If you’ve been snooping around the internet on the blogosphere and places like Twitter in the past few weeks then you might be aware of Tome of the Undergates’ author Sam Sykes’ BRAVEST CHALLENGE. This challenge, issued to a number of fantasy bloggers, aims at putting reviewers/bloggers out of their comfort zone by making them read a book, chosen by Sykes himself, that he believes is different from the type of books the blogger usually reads and which he thinks they will hate. The blogger then reads and reviews (or attempts to do so) and as a result see whether the blogger is set in their reading ‘ways’. I was one such blogger issued with the challenge, and Sam picked David Bilsborough’s 2007 debut, The Wanderer’s Tale. According to him I tend to like fantasy that has ‘fast action, deep plot, characterization out the wazoo’ and The Wanderer’s Tale supposedly does those things badly. Though I’m not quite sure how to interpret ‘characterization out the wazoo’ I gladly accepted, both unsure of what I was getting into and excited about the prospect. Well, I’ve read Bilsborough’s book and, in acceptance with the terms of the challenge, have reviewed it below.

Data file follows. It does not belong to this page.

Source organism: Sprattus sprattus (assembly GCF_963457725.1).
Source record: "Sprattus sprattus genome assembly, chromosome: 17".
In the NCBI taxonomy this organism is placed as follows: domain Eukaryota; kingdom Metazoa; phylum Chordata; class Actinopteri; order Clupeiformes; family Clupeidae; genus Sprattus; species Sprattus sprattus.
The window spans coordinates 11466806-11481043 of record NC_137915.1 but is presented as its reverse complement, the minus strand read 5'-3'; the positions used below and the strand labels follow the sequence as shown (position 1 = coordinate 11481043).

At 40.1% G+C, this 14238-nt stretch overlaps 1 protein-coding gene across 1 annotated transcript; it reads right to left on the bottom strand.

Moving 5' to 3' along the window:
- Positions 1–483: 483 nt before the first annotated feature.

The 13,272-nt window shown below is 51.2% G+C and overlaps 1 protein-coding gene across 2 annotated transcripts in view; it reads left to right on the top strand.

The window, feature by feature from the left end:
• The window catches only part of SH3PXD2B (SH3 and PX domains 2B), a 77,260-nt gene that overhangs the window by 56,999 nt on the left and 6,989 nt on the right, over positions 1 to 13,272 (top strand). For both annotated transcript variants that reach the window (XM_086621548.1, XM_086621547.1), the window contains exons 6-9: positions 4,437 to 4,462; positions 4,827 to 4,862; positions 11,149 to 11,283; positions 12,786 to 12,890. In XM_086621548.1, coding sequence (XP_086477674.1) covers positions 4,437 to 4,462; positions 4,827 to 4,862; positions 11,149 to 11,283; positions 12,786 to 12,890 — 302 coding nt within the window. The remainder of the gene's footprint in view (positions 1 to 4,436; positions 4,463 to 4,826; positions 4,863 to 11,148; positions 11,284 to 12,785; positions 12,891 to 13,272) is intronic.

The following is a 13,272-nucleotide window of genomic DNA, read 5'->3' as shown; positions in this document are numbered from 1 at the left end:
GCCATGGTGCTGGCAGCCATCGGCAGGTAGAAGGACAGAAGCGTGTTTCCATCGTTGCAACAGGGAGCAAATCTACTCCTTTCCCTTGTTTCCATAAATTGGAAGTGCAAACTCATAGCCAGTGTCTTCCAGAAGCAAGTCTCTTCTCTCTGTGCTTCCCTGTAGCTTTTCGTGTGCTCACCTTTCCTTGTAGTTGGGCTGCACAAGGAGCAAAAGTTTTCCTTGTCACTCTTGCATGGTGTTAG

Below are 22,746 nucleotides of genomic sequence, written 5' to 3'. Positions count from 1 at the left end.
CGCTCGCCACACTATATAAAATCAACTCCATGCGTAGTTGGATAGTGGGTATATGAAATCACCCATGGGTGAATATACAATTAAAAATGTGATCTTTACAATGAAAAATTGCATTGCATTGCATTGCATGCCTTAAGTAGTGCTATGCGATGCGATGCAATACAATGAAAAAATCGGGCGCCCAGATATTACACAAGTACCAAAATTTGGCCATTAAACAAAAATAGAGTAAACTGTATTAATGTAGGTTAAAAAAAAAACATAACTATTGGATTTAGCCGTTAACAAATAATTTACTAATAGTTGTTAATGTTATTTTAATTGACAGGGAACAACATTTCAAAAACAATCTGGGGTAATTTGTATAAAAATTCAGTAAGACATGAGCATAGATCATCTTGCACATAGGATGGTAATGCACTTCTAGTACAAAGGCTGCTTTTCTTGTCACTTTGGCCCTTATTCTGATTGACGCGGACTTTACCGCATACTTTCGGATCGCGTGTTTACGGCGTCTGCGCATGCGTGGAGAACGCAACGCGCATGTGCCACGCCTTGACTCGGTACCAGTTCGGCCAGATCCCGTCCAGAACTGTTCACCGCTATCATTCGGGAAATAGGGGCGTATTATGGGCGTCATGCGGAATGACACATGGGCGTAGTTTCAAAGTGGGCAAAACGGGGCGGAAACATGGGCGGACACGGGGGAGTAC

Blurb:

Nobody likes rawgrs. Call them hellhounds or demons, whatever you like - they’re a bad lot, and no good can come from stirring them up. Even those that were supposedly destroyed five centuries ago.

But if the lordly Peladanes are offering good money to anyone prepared to enlist in a quest to kill a rawgr that’s already dead, then who is Bolldhe to complain? The shiftless wanderer has spent the last eighteen years traveling the world and selling clairvoyant lies to gullible idiots, so why start worrying about moral integrity now?